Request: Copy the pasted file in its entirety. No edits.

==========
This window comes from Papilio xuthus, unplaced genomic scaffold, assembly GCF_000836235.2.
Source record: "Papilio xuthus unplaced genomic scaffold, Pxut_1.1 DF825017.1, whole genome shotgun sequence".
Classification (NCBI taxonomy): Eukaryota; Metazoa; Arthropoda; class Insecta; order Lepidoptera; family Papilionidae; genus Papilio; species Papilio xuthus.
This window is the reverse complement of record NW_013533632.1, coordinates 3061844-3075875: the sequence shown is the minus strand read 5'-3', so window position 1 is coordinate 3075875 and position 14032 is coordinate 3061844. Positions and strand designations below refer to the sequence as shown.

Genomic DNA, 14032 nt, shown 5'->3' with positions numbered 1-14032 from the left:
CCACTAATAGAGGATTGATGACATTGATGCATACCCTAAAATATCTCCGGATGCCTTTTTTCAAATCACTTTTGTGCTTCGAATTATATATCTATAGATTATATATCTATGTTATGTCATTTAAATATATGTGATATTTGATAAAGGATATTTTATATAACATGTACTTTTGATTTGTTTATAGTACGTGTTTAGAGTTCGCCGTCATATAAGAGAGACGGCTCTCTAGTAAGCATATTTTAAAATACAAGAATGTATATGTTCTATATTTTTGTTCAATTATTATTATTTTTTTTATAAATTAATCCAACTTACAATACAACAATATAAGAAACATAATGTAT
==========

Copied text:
This window comes from Papilio xuthus, unplaced genomic scaffold, assembly GCF_000836235.2.
Source record: "Papilio xuthus unplaced genomic scaffold, Pxut_1.1 DF825017.1, whole genome shotgun sequence".
Classification (NCBI taxonomy): Eukaryota; Metazoa; Arthropoda; class Insecta; order Lepidoptera; family Papilionidae; genus Papilio; species Papilio xuthus.
This window is the reverse complement of record NW_013533632.1, coordinates 3061844-3075875: the sequence shown is the minus strand read 5'-3', so window position 1 is coordinate 3075875 and position 14032 is coordinate 3061844. Positions and strand designations below refer to the sequence as shown.

Genomic DNA, 14032 nt, shown 5'->3' with positions numbered 1-14032 from the left:
CCACTAATAGAGGATTGATGACATTGATGCATACCCTAAAATATCTCCGGATGCCTTTTTTCAAATCACTTTTGTGCTTCGAATTATATATCTATAGATTATATATCTATGTTATGTCATTTAAATATATGTGATATTTGATAAAGGATATTTTATATAACATGTACTTTTGATTTGTTTATAGTACGTGTTTAGAGTTCGCCGTCATATAAGAGAGACGGCTCTCTAGTAAGCATATTTTAAAATACAAGAATGTATATGTTCTATATTTTTGTTCAATTATTATTATTTTTTTTATAAATTAATCCAACTTACAATACAACAATATAAGAAACATAATGTAT